What anglo Montreal shares with Irish schoolteachers and middle class urbanites, of course, is an all-consuming fear of nationalism, something that both the PLQ and Fine Gael have been very skillful in marshalling to their benefit (and that is obviously even more intensely true of the unionist parties of Northern Ireland). Similarly, Fianna Fáil is a mirror image of the Parti Québécois. The PQ is basically a social-democratic party with some surprisingly strong conservative elements. The conservative pull can be seen especially in small-town ridings such as Gaspé or its neighbouring côte-nord ridings, ahem, René-Lévesque and Duplessis, all currently held by the PQ. This influences the party’s positions in unpredictable ways, but that is just part of the cost of maintaining the “big tent” of Quebec nationalism. Fianna Fáil, whose official name is “Fianna Fáil: The Republican Party,” is a basically conservative party with some strongly social-democratic elements. Just to add to the mirror-image aspect, those elements are often present in the rural constituencies, which in Ireland are often strongholds of the cooperative movement. This is true of Donegal for instance, home to the long-serving Fianna Fáil man Pat “The Cope” Gallagher (the nickname refers to his long history with cooperatives, and it is on all of his campaign signs).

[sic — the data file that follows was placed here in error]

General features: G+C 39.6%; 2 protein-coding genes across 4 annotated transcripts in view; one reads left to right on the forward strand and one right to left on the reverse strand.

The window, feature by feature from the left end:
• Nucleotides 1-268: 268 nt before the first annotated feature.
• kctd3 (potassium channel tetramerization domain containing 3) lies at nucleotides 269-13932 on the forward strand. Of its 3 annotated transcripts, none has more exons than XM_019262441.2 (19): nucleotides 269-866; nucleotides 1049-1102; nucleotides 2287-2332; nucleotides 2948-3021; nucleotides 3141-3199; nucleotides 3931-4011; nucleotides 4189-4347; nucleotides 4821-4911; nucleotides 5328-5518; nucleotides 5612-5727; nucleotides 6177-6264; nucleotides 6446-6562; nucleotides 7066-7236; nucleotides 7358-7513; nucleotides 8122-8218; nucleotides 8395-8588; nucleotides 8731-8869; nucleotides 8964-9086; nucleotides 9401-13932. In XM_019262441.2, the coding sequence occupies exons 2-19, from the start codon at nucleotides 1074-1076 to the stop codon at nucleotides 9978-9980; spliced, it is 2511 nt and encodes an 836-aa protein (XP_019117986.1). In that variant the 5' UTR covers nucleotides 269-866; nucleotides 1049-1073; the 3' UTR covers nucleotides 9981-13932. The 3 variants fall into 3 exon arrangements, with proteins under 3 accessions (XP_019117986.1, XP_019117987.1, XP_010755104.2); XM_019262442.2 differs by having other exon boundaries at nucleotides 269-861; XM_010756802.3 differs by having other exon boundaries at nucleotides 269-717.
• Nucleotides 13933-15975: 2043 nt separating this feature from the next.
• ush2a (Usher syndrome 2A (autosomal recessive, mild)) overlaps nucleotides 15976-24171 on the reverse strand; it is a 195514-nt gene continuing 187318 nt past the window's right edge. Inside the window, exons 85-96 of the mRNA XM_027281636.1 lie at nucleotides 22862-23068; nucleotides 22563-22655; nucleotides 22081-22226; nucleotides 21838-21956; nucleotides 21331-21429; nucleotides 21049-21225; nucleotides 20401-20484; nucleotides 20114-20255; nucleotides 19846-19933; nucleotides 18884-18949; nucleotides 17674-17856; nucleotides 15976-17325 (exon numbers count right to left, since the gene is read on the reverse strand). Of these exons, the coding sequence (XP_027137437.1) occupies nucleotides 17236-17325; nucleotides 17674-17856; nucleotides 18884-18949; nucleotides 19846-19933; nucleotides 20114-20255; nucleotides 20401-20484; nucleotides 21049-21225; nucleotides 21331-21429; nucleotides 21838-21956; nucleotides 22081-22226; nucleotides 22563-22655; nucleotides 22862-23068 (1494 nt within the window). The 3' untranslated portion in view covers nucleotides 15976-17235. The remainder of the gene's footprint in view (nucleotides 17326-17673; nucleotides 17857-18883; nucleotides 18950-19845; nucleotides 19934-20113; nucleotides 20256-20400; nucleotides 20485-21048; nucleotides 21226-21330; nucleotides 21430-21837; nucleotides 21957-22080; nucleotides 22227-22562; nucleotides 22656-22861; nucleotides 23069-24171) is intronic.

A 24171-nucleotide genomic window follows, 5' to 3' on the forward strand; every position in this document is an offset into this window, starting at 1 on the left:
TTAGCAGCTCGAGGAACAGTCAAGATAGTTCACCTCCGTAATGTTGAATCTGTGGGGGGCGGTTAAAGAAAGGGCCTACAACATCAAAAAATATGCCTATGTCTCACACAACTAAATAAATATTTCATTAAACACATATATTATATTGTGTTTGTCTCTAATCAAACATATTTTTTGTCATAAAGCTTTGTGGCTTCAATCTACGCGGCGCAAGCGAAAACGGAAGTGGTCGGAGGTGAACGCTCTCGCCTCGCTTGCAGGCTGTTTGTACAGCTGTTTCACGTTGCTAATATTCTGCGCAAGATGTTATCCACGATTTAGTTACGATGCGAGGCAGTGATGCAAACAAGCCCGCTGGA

This kind of ideological diversity is quite typical of the “big tent” of Irish nationalism. Sinn Féin has started to suck away some of the left-nationalist support that Fianna Fáil once enjoyed in those rural constituencies, and they are taking some of the hard-core trade unionists of Dublin and other cities along with them. Québec Solidaire is slowly doing something similar with the PQ and nationalist activists and intellectuals on the left.

A useful comparison here is with Simon Jolivet’s Le vert et le bleu: Identité québécoise et identité irlandaise au tournant du XXe siècle. Jolivet, like Kennedy, sharply focuses on the early years of the 20th century, and, like Kennedy, finds there complex debates about the role of “small nations” within a changing imperial framework. And Jolivet, like Kennedy, presents Bourassa as a pivotal figure, in no small part because of the way that he embodied both conservative and progressive tendencies. Kennedy acknowledges this fact, even though it pushes pretty hard against his overall position that Scottish and Quebec nationalism were “liberal” in some fundamental way. Surveying the importance of the press in all this he discusses how the Glasgow Herald and The Scotsman contributed to the formation of the Young Scots’ Society and how important was the foundation of Le Nationaliste and L’Action sociale in Quebec. But explaining the importance of the Quebec paper that currently enjoys the status of The Scotsman, he writes that “in contrast, Bourassa’s Le Devoir was a much more conservative affair. It received support from the Catholic Church’s leading clergy for its staunch support of Catholicism. It did not follow the practice of providing a forum for new literature, and … it adopted a high moral tone in line with the Church’s social and moral teachings.”